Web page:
After Puerta del Sol we walked a couple of blocks south to Plaza de Jacinto Benavente to see if Maestro, our favorite chocolateria, was still there. It was and we had a nice mid-day snack of hot chocolate and churros.
A little store called Be Happy near Plaza de Jacinto Benavente. See here for a monochrome version of this photo which was my entry to Leanne Cole’s Monochrome Madness 3-1.
Jacinto Benavente was a popular 20th century Spanish playwright. He won the Nobel Prize for literature in 1922. My mother-in-law’s maiden name was Benavente and my wife has a zillion Benavente cousins.
From Plaza de Jacinto Benavente we walked south again until we came upon another plaza. This one is called La Plaza de Tirso de Molina.
Tirso de Molina was a Spanish Baroque dramatist of the 17th century.
From here we decided to backtrack a bit and zig-zag in a northwesterly direction until we came upon Plaza Mayor, a popular tourist spot which we first visited in 2010.
Plaza de Santa Cruz from the entrance to Plaza Mayor. That’s Iglesia Santa Cruz on the left. The building on the right is the Palacio de Santa Cruz. It was once a prison but now it houses the Ministry of Foreign Affairs and Cooperation.
Entrance to Plaza Mayor. I was facing Plaza de Santa Cruz when I shot the previous photo. Then I turned around 180 degrees and took this shot.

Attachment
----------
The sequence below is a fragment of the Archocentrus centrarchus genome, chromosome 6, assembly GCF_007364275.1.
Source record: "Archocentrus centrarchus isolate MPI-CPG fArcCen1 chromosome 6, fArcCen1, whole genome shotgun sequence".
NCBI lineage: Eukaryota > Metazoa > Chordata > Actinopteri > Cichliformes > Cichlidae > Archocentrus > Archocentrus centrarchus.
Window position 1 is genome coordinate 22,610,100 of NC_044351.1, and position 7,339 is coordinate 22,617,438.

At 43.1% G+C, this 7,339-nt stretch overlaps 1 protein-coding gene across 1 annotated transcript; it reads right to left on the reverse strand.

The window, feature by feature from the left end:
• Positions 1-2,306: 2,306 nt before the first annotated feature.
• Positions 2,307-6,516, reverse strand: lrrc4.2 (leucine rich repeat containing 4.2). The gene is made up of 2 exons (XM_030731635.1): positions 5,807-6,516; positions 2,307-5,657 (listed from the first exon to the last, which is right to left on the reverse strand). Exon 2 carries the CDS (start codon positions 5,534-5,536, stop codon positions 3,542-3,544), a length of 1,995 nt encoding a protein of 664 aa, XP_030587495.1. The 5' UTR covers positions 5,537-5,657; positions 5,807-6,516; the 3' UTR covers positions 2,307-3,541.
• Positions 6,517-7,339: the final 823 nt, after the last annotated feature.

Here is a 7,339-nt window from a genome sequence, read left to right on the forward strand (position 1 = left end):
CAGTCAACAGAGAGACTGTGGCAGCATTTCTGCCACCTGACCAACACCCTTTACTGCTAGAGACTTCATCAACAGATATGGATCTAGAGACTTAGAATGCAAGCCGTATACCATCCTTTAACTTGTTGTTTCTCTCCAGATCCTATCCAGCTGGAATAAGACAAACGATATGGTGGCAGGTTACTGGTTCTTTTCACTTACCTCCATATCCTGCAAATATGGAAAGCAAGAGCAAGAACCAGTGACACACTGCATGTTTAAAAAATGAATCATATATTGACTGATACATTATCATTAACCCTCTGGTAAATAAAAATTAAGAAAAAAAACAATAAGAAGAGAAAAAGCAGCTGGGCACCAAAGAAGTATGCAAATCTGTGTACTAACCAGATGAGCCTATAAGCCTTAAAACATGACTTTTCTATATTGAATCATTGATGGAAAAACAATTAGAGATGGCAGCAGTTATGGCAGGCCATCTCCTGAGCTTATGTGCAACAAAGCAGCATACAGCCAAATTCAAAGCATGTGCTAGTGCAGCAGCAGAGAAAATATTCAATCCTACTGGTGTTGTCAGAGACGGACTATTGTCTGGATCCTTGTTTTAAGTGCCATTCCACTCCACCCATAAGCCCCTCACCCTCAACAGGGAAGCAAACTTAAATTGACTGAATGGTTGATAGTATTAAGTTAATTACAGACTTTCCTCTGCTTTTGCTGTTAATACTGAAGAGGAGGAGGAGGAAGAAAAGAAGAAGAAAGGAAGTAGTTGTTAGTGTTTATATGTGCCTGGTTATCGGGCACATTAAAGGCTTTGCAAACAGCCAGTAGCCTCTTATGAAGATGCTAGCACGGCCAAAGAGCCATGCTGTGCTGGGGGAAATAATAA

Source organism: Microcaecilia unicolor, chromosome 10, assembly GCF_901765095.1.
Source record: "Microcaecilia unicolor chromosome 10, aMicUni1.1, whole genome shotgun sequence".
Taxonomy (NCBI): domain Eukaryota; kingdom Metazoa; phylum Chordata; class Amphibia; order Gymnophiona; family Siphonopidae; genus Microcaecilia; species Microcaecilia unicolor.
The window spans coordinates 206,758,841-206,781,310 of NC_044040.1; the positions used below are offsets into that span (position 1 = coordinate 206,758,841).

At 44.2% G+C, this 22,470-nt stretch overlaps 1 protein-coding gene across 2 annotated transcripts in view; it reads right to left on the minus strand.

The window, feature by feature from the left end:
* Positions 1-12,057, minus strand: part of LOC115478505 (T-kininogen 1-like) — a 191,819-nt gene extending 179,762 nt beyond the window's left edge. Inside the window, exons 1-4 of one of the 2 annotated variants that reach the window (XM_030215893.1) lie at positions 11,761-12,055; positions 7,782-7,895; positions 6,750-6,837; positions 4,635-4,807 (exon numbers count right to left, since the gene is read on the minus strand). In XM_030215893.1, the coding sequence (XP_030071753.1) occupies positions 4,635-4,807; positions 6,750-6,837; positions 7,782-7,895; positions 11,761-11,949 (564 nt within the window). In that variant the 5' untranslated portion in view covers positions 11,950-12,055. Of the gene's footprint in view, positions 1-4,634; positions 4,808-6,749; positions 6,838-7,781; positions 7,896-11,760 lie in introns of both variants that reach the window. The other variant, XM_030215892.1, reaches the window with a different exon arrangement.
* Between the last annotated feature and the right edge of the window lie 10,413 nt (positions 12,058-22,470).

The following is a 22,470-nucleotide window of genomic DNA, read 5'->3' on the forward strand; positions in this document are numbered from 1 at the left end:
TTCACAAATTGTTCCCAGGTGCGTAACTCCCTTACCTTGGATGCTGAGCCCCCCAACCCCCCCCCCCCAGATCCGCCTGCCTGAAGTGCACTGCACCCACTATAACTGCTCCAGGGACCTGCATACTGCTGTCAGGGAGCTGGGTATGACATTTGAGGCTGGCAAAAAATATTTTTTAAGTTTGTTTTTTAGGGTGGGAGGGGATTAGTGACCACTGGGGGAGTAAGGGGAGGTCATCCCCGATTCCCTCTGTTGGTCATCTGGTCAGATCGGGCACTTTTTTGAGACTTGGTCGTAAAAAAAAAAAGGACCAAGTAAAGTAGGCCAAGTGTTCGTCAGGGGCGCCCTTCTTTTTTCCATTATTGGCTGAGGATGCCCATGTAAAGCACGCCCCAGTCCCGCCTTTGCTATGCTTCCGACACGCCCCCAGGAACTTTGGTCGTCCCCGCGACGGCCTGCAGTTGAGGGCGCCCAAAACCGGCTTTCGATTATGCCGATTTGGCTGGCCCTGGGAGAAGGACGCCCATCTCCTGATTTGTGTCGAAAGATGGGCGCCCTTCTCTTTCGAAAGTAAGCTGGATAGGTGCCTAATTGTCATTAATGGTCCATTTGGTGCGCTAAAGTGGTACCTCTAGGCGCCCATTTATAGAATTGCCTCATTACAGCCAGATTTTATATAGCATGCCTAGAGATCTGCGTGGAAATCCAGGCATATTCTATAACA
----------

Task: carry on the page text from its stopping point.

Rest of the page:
Plaza Mayor is a completely enclosed rectangle with an equestrian statue of King Phillip III in the middle of the square.
From Plaza Mayor we walked east along Calle de Atocha all the way back to Paseo del Prado.
There was a long line of people waiting to get into the Iglesia de la Santa Cruz. The entrance to Plaza Mayor is in the background.
View of Calle de San Sebastian from Calle de Atocha. The building on the left is the Palacio de Tapa, now a luxury hotel. It was designed by Juan de Villanueva, the same architect who designed the Prado and Plaza Mayor.
This monument in La Plaza de Anton Martin is dedicated to those who were killed in the Massacre of 1977. Some neofascist terrorists attacked an Calle de Atocha office and murdered five people and wounded four more.
Statue of Baroque painter Bartolome Esteban Murillo in Plaza de Murillo near the south entrance to the Prado.
Trees lining Paseo del Prado in front of The Prado.
La Iglesia de San Jeronimo el Real stands on a hill in back of The Prado. The Cloisters next to the church has been completely remodeled and is now part of The Prado.
I spent a couple of hours re-visiting the Prado while my wife rested. Then both of us re-visited the Thyssen before dining at a nearby restaurant. See here for more on our museum tours.
That was our last night in Spain. The next morning we flew back to San Francisco by way of New York.